After a long series of cases dealing with aid to religious schools, a majority of the Court has embraced the principle that there is no Establishment Clause violation if the state gives tuition aid (e.g., tuition vouchers) directly to the parents who can decide which schools their children will attend, whether religiously affiliated or not, rather than giving the aid directly to the religious school. Zelman v. Simmons-Harris (2002). Finally, the Court has approved “exceptions” based on tradition, such as tax exemptions, Walz v. Tax Commission of City of New York, and legislative chaplains, Marsh v. Chambers, even though the Framers of the Establishment of Religion Clause did not find a provision of a chaplain to be an “exception” but in harmony with a governmental policy of encouraging religious expression and exercise.
In a major ruling for religious autonomy from government interference, the Supreme Court held unanimously in 2012 that the Establishment and Free Exercise of Religion Clauses bar lawsuits brought on behalf of ministers against their churches alleging termination in violation of employment anti-discrimination laws. The case involved a teacher and “commissioned minister” at a church-run school who had claimed that she was fired from her job in violation of the Americans with Disabilities Act. The church and school sought to dismiss a subsequent suit brought by the Equal Employment Opportunity Commission on behalf of the terminated employee, invoking a “ministerial exception” rooted in the First Amendment, which the employer argued prohibited the government’s interference in the employment relationship between a religious institution and its ministers. Chief Justice John Roberts, writing for a unanimous Court, found that the teacher was a “minister” for purposes of the exception and then noted: “The Establishment Clause prevents the Government from appointing ministers, and the Free Exercise Clause prevents it from interfering with the freedom of religious groups to select their own.” “Requiring a church to accept or retain an unwanted minister, or punishing a church for failing to do so,” Roberts continued, “intrudes upon more than a mere employment decision. Such action interferes with the internal governance of the church, depriving the church of control over the selection of those who will personify its beliefs.” Nothing less than “the interest of religious groups in choosing who will preach their beliefs, teach their faith, and carry out their mission” was at stake in this case, the Court concluded. Hosanna-Tabor Evangelical Lutheran Church and School v. EEOC (2012).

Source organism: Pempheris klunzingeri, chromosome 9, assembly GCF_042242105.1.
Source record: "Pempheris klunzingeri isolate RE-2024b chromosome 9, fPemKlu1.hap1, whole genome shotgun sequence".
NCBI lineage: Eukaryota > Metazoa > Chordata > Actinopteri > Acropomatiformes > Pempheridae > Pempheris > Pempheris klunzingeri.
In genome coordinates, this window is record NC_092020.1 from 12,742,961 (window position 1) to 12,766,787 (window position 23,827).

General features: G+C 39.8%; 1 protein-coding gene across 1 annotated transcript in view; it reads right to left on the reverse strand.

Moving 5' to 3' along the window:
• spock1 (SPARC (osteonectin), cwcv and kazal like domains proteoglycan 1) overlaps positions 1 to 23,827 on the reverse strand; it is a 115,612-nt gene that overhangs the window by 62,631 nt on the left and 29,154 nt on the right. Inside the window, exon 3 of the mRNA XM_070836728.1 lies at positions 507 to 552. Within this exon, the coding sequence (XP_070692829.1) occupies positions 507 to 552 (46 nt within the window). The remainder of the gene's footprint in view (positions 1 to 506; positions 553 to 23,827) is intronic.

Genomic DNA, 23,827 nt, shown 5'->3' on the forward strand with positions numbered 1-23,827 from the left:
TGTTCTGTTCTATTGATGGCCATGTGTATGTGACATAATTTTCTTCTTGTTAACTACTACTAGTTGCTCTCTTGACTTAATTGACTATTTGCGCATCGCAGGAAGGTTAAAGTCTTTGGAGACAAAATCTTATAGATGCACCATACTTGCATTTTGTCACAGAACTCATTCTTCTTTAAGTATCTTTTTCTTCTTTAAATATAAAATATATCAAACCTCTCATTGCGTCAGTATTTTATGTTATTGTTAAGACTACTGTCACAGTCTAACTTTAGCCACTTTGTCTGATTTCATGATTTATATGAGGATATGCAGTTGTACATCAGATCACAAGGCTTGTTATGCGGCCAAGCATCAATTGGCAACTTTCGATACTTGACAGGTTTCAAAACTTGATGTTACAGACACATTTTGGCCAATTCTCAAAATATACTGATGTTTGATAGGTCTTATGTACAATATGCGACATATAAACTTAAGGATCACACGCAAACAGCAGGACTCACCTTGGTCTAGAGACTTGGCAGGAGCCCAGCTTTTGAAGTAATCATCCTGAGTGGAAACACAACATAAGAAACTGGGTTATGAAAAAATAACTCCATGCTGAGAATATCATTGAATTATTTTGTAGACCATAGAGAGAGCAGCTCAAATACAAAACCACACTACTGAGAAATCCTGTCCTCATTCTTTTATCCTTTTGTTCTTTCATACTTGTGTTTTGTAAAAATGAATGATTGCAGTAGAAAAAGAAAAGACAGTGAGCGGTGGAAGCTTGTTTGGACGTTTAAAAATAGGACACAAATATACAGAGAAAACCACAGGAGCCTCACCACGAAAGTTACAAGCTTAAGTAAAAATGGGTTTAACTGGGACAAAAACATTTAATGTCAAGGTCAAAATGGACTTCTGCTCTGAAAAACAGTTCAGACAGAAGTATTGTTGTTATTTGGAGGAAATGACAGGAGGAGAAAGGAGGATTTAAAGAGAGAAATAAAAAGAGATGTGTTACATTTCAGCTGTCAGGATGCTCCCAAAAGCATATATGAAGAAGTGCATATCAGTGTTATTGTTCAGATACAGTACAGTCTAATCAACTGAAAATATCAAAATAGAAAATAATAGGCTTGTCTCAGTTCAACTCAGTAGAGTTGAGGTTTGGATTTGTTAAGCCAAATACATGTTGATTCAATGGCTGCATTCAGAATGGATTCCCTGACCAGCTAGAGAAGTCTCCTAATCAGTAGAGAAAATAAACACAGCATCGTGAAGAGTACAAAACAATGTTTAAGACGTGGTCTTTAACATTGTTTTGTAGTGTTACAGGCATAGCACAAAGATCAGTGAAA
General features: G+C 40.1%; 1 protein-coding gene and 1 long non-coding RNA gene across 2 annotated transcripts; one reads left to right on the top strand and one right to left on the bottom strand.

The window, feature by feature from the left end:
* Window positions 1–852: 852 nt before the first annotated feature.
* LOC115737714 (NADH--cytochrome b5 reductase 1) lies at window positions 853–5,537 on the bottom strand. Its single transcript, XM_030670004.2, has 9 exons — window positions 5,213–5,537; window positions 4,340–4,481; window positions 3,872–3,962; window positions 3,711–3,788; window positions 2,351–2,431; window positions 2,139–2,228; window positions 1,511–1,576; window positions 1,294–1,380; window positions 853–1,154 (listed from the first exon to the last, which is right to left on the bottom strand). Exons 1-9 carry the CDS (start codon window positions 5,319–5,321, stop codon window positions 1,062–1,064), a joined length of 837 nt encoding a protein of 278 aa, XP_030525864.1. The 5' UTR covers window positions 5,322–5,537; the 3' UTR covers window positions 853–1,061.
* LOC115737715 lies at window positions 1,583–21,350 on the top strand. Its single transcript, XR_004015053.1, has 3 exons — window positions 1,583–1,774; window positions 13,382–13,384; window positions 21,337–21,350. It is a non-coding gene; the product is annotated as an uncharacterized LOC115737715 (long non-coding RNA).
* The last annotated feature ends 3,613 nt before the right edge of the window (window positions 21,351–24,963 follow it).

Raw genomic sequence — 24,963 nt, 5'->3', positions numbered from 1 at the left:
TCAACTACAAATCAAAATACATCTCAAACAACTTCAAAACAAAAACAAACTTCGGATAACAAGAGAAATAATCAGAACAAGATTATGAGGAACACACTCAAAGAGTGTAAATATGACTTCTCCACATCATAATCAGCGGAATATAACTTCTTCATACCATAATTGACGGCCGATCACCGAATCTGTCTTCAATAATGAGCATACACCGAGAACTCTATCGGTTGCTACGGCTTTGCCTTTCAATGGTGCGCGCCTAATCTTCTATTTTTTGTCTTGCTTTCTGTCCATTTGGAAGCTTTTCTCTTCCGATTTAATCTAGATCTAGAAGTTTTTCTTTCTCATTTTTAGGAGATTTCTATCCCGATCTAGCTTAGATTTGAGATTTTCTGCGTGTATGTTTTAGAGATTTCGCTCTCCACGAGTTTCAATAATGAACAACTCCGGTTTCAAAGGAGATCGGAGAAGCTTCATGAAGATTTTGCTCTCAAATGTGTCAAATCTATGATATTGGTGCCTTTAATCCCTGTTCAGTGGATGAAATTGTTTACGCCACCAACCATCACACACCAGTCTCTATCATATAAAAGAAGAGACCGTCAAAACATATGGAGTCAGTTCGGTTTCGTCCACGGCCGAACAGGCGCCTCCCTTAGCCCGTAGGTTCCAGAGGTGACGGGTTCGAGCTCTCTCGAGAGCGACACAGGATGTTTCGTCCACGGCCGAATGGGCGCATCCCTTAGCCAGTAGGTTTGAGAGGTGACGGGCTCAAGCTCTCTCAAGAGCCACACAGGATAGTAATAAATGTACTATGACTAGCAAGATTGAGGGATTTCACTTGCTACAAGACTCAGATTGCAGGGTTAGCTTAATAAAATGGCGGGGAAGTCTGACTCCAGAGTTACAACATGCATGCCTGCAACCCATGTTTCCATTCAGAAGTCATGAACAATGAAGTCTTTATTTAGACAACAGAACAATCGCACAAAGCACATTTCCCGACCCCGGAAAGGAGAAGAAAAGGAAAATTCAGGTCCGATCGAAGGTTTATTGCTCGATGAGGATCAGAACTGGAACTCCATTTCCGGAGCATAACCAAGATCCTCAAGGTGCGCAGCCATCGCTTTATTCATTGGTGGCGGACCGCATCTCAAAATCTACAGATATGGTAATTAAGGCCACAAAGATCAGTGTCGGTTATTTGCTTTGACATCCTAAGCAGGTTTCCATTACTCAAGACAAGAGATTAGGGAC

John S. Baker, Jr., The Establishment Clause as Intended: No Preference among Sects and Pluralism in a Large Commercial Republic, in The Bill of Rights: Original Meaning and Current Understanding (Eugene W. Hickok, Jr., ed., 1991)
GERARD V. BRADLEY, CHURCH–STATE RELATIONSHIPS IN AMERICA (1987)
DONALD L. DRAKEMAN, CHURCH, STATE, AND ORIGINAL INTENT (2009)
DANIEL L. DREISBACH, THOMAS JEFFERSON AND THE WALL OF SEPARATION BETWEEN CHURCH AND STATE (2002)
PHILIP A. HAMBURGER, SEPARATION OF CHURCH AND STATE (2002)
Douglas Laycock, “Noncoercive” Support for Reli-gion: Another False Claim About the Establishment Clause, 26 VAL. U. L. REV. 37 (1991)
Douglas Laycock, “Nonpreferential” Aid to Religion: A False Claim About Original Intent, 27 WM. & MARY L. REV. 875 (1986)
Douglas Laycock, The Underlying Unity of Separation and Neutrality, 46 EMORY L.J. 43 (1997)
Michael W. McConnell, Establishment and Disestablishment at the Founding, Part I: Establishment of Religion, 44 WM. & MARY L. REV. 2105 (2003)
Reynolds v. United States, 98 U.S. 145 (1879)
Everson v. Board of Education of Ewing, 330 U.S. 1 (1947)
Illinois ex rel. McCollum v. Board of Education, 333 U.S. 203 (1948)
Zorach v. Clauson, 343 U.S. 306 (1952)
Engel v. Vitale, 370 U.S. 421 (1962)
School District of Abington Township v. Schempp, 374 U.S. 203 (1963)
Epperson v. Arkansas, 393 U.S. 97 (1968)
Bd. of Education v. Allen, 392 U.S. 236 (1968)
Walz v. Tax Commission of City of New York, 397 U.S. 664 (1970)
Lemon v. Kurtzman, 403 U.S. 602 (1971)
Committee for Public Education & Religious Liberty v. Nyquist, 413 U.S. 756 (1973)
Meek v. Pittenger, 421 U.S. 349 (1975)
Stone v. Graham, 449 U.S. 39 (1980)
Marsh v. Chambers, 463 U.S. 783 (1983)
Mueller v. Allen, 463 U.S. 388 (1983)
Lynch v. Donnelly, 465 U.S. 668 (1984)
Wallace v. Jaffree, 472 U.S. 38 (1985)
Witters v. Washington Dept. of Services for Blind, 474 U.S. 481 (1986)
Edwards v. Aguillard, 482 U.S. 578 (1987)
Bowen v. Kendrick, 487 U.S. 589 (1988)
Cnty. of Allegheny v. ACLU, Greater Pittsburgh Chapter, 492 U.S. 573 (1989)
Lee v. Weisman, 505 U.S. 577 (1992)
Zobrest v. Catalina Foothills School Dist., 509 U.S. 1 (1993)
Capitol Square Review and Advisory Bd. v. Pinette, 515 U.S. 753 (1995)
Rosenberger v. Rector and Visitors of the University of Virginia, 515 U.S. 819 (1995)
Agostini v. Felton, 521 U.S. 203 (1997)
Santa Fe Independent School Dist. v. Doe, 530 U.S. 290 (2000)
Mitchell v. Helms, 530 U.S. 793 (2000)
Good News Club v. Milford Central School, 533 U.S. 98 (2001)
Zelman v. Simmons-Harris, 536 U.S. 639 (2002)
Elk Grove Unified School Dist. v. Newdow, 542 U.S. 1 (2004)
Van Orden v. Perry, 545 U.S. 677 (2005)
McCreary Cnty. v. ACLU of Kentucky, 545 U.S. 844 (2005)
Hein v. Freedom From Religion Foundation, 551 U.S. 587 (2007)
Salazar v. Buono, 559 U.S. 700 (2010)
Hosanna-Tabor Evangelical Lutheran Church and School v. EEOC, 132 S. Ct. 694 (2012)